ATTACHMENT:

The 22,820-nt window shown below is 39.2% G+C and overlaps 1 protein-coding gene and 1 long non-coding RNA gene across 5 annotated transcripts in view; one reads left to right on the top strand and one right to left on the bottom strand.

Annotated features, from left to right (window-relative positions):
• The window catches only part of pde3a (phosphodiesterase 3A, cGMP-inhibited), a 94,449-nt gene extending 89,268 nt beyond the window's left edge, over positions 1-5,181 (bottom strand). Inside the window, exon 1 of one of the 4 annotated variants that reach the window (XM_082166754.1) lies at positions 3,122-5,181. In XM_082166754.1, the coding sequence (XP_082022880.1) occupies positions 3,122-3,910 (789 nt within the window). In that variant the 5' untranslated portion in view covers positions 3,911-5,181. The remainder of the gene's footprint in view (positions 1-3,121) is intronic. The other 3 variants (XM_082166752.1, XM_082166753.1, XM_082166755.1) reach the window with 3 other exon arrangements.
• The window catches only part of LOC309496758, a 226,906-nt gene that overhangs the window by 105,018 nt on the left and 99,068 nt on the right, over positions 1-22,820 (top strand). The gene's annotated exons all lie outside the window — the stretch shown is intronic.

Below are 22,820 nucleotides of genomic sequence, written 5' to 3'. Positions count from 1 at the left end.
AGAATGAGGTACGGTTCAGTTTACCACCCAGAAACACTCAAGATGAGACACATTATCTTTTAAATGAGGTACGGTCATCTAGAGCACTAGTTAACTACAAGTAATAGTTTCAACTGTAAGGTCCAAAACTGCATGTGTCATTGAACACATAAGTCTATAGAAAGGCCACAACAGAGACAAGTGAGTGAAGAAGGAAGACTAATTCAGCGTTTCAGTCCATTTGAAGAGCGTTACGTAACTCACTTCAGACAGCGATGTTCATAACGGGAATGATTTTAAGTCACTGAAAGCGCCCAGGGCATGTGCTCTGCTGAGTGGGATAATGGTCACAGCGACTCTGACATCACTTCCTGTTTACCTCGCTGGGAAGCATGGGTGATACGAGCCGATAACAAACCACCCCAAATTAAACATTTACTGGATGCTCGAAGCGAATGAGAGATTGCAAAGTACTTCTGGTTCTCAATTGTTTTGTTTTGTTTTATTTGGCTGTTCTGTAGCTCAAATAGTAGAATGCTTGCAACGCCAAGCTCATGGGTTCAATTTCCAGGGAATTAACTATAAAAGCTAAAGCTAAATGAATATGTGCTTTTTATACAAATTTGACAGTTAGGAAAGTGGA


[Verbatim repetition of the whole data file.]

The 22,820-nt window shown below is 39.2% G+C and overlaps 1 protein-coding gene and 1 long non-coding RNA gene across 5 annotated transcripts in view; one reads left to right on the top strand and one right to left on the bottom strand.

Annotated features, from left to right (window-relative positions):
• The window catches only part of pde3a (phosphodiesterase 3A, cGMP-inhibited), a 94,449-nt gene extending 89,268 nt beyond the window's left edge, over positions 1-5,181 (bottom strand). Inside the window, exon 1 of one of the 4 annotated variants that reach the window (XM_082166754.1) lies at positions 3,122-5,181. In XM_082166754.1, the coding sequence (XP_082022880.1) occupies positions 3,122-3,910 (789 nt within the window). In that variant the 5' untranslated portion in view covers positions 3,911-5,181. The remainder of the gene's footprint in view (positions 1-3,121) is intronic. The other 3 variants (XM_082166752.1, XM_082166753.1, XM_082166755.1) reach the window with 3 other exon arrangements.
• The window catches only part of LOC309496758, a 226,906-nt gene that overhangs the window by 105,018 nt on the left and 99,068 nt on the right, over positions 1-22,820 (top strand). The gene's annotated exons all lie outside the window — the stretch shown is intronic.

Below are 22,820 nucleotides of genomic sequence, written 5' to 3'. Positions count from 1 at the left end.
AGAATGAGGTACGGTTCAGTTTACCACCCAGAAACACTCAAGATGAGACACATTATCTTTTAAATGAGGTACGGTCATCTAGAGCACTAGTTAACTACAAGTAATAGTTTCAACTGTAAGGTCCAAAACTGCATGTGTCATTGAACACATAAGTCTATAGAAAGGCCACAACAGAGACAAGTGAGTGAAGAAGGAAGACTAATTCAGCGTTTCAGTCCATTTGAAGAGCGTTACGTAACTCACTTCAGACAGCGATGTTCATAACGGGAATGATTTTAAGTCACTGAAAGCGCCCAGGGCATGTGCTCTGCTGAGTGGGATAATGGTCACAGCGACTCTGACATCACTTCCTGTTTACCTCGCTGGGAAGCATGGGTGATACGAGCCGATAACAAACCACCCCAAATTAAACATTTACTGGATGCTCGAAGCGAATGAGAGATTGCAAAGTACTTCTGGTTCTCAATTGTTTTGTTTTGTTTTATTTGGCTGTTCTGTAGCTCAAATAGTAGAATGCTTGCAACGCCAAGCTCATGGGTTCAATTTCCAGGGAATTAACTATAAAAGCTAAAGCTAAATGAATATGTGCTTTTTATACAAATTTGACAGTTAGGAAAGTGGA